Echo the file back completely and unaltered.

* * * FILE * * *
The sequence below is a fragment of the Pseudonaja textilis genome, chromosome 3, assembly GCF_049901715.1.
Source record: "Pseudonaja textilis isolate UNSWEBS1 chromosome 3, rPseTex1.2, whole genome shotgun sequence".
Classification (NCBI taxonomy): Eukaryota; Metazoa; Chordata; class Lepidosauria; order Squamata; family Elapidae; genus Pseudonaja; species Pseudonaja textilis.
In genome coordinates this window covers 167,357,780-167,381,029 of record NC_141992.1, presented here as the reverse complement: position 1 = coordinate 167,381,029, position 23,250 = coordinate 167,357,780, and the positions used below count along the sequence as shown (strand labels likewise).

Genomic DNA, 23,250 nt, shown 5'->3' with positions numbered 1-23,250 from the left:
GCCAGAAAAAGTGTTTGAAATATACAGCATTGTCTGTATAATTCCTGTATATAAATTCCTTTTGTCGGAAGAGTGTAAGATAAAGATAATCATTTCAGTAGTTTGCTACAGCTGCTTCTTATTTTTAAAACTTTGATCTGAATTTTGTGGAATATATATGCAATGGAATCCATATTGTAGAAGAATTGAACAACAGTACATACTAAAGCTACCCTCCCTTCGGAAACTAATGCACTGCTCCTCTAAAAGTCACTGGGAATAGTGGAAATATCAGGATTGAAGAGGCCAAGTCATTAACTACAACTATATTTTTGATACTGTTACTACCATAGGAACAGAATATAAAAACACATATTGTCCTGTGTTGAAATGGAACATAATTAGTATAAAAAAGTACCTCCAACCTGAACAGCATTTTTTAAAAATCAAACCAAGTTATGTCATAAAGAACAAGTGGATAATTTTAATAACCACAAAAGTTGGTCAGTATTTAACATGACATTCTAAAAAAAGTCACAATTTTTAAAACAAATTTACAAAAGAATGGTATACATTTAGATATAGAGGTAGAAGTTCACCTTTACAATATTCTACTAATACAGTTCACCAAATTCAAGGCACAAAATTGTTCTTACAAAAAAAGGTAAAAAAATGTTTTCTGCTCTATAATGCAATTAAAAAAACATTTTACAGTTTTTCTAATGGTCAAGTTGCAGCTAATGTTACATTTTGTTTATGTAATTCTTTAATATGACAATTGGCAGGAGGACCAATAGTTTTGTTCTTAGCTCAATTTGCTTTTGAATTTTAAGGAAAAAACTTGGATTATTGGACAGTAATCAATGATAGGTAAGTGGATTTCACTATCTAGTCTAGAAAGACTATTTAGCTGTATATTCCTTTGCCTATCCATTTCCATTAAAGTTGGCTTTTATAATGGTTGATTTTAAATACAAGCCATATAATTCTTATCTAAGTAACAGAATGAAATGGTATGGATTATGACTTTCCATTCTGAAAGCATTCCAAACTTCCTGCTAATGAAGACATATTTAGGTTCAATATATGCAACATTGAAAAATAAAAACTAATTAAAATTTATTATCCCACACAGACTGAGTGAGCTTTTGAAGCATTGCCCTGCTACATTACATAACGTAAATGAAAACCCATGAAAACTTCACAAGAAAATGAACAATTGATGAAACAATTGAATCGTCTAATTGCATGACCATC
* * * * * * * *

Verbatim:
The sequence below is a fragment of the Pseudonaja textilis genome, chromosome 3, assembly GCF_049901715.1.
Source record: "Pseudonaja textilis isolate UNSWEBS1 chromosome 3, rPseTex1.2, whole genome shotgun sequence".
Classification (NCBI taxonomy): Eukaryota; Metazoa; Chordata; class Lepidosauria; order Squamata; family Elapidae; genus Pseudonaja; species Pseudonaja textilis.
In genome coordinates this window covers 167,357,780-167,381,029 of record NC_141992.1, presented here as the reverse complement: position 1 = coordinate 167,381,029, position 23,250 = coordinate 167,357,780, and the positions used below count along the sequence as shown (strand labels likewise).

Genomic DNA, 23,250 nt, shown 5'->3' with positions numbered 1-23,250 from the left:
GCCAGAAAAAGTGTTTGAAATATACAGCATTGTCTGTATAATTCCTGTATATAAATTCCTTTTGTCGGAAGAGTGTAAGATAAAGATAATCATTTCAGTAGTTTGCTACAGCTGCTTCTTATTTTTAAAACTTTGATCTGAATTTTGTGGAATATATATGCAATGGAATCCATATTGTAGAAGAATTGAACAACAGTACATACTAAAGCTACCCTCCCTTCGGAAACTAATGCACTGCTCCTCTAAAAGTCACTGGGAATAGTGGAAATATCAGGATTGAAGAGGCCAAGTCATTAACTACAACTATATTTTTGATACTGTTACTACCATAGGAACAGAATATAAAAACACATATTGTCCTGTGTTGAAATGGAACATAATTAGTATAAAAAAGTACCTCCAACCTGAACAGCATTTTTTAAAAATCAAACCAAGTTATGTCATAAAGAACAAGTGGATAATTTTAATAACCACAAAAGTTGGTCAGTATTTAACATGACATTCTAAAAAAAGTCACAATTTTTAAAACAAATTTACAAAAGAATGGTATACATTTAGATATAGAGGTAGAAGTTCACCTTTACAATATTCTACTAATACAGTTCACCAAATTCAAGGCACAAAATTGTTCTTACAAAAAAAGGTAAAAAAATGTTTTCTGCTCTATAATGCAATTAAAAAAACATTTTACAGTTTTTCTAATGGTCAAGTTGCAGCTAATGTTACATTTTGTTTATGTAATTCTTTAATATGACAATTGGCAGGAGGACCAATAGTTTTGTTCTTAGCTCAATTTGCTTTTGAATTTTAAGGAAAAAACTTGGATTATTGGACAGTAATCAATGATAGGTAAGTGGATTTCACTATCTAGTCTAGAAAGACTATTTAGCTGTATATTCCTTTGCCTATCCATTTCCATTAAAGTTGGCTTTTATAATGGTTGATTTTAAATACAAGCCATATAATTCTTATCTAAGTAACAGAATGAAATGGTATGGATTATGACTTTCCATTCTGAAAGCATTCCAAACTTCCTGCTAATGAAGACATATTTAGGTTCAATATATGCAACATTGAAAAATAAAAACTAATTAAAATTTATTATCCCACACAGACTGAGTGAGCTTTTGAAGCATTGCCCTGCTACATTACATAACGTAAATGAAAACCCATGAAAACTTCACAAGAAAATGAACAATTGATGAAACAATTGAATCGTCTAATTGCATGACCATC